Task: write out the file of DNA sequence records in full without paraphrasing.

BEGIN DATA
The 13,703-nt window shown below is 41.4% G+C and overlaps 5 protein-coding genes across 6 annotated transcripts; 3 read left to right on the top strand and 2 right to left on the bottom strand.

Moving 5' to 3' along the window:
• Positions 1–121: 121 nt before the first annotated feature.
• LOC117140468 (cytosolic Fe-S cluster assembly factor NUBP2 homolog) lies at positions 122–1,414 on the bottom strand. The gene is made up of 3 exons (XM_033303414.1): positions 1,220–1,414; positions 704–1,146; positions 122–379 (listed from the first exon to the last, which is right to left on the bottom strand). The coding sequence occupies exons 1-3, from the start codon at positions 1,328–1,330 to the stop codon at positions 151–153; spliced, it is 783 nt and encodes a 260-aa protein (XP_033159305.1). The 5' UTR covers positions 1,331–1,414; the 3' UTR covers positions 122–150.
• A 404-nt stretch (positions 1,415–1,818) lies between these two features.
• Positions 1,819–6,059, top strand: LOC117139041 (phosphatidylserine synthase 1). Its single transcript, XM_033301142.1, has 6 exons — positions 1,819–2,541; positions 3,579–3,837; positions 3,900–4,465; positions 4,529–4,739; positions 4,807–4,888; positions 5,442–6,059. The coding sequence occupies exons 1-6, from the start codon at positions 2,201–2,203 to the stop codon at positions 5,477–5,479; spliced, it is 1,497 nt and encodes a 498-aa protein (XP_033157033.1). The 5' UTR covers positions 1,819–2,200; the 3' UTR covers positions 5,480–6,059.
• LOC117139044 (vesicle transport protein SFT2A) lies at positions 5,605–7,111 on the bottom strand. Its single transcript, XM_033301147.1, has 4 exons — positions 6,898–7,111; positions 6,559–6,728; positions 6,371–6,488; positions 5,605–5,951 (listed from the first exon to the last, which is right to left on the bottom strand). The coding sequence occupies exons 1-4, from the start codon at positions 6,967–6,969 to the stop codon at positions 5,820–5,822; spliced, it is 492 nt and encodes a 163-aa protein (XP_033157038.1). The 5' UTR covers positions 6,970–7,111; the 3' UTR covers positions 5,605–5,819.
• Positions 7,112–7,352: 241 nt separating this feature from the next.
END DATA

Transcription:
The 13,703-nt window shown below is 41.4% G+C and overlaps 5 protein-coding genes across 6 annotated transcripts; 3 read left to right on the top strand and 2 right to left on the bottom strand.

Moving 5' to 3' along the window:
• Positions 1–121: 121 nt before the first annotated feature.
• LOC117140468 (cytosolic Fe-S cluster assembly factor NUBP2 homolog) lies at positions 122–1,414 on the bottom strand. The gene is made up of 3 exons (XM_033303414.1): positions 1,220–1,414; positions 704–1,146; positions 122–379 (listed from the first exon to the last, which is right to left on the bottom strand). The coding sequence occupies exons 1-3, from the start codon at positions 1,328–1,330 to the stop codon at positions 151–153; spliced, it is 783 nt and encodes a 260-aa protein (XP_033159305.1). The 5' UTR covers positions 1,331–1,414; the 3' UTR covers positions 122–150.
• A 404-nt stretch (positions 1,415–1,818) lies between these two features.
• Positions 1,819–6,059, top strand: LOC117139041 (phosphatidylserine synthase 1). Its single transcript, XM_033301142.1, has 6 exons — positions 1,819–2,541; positions 3,579–3,837; positions 3,900–4,465; positions 4,529–4,739; positions 4,807–4,888; positions 5,442–6,059. The coding sequence occupies exons 1-6, from the start codon at positions 2,201–2,203 to the stop codon at positions 5,477–5,479; spliced, it is 1,497 nt and encodes a 498-aa protein (XP_033157033.1). The 5' UTR covers positions 1,819–2,200; the 3' UTR covers positions 5,480–6,059.
• LOC117139044 (vesicle transport protein SFT2A) lies at positions 5,605–7,111 on the bottom strand. Its single transcript, XM_033301147.1, has 4 exons — positions 6,898–7,111; positions 6,559–6,728; positions 6,371–6,488; positions 5,605–5,951 (listed from the first exon to the last, which is right to left on the bottom strand). The coding sequence occupies exons 1-4, from the start codon at positions 6,967–6,969 to the stop codon at positions 5,820–5,822; spliced, it is 492 nt and encodes a 163-aa protein (XP_033157038.1). The 5' UTR covers positions 6,970–7,111; the 3' UTR covers positions 5,605–5,819.
• Positions 7,112–7,352: 241 nt separating this feature from the next.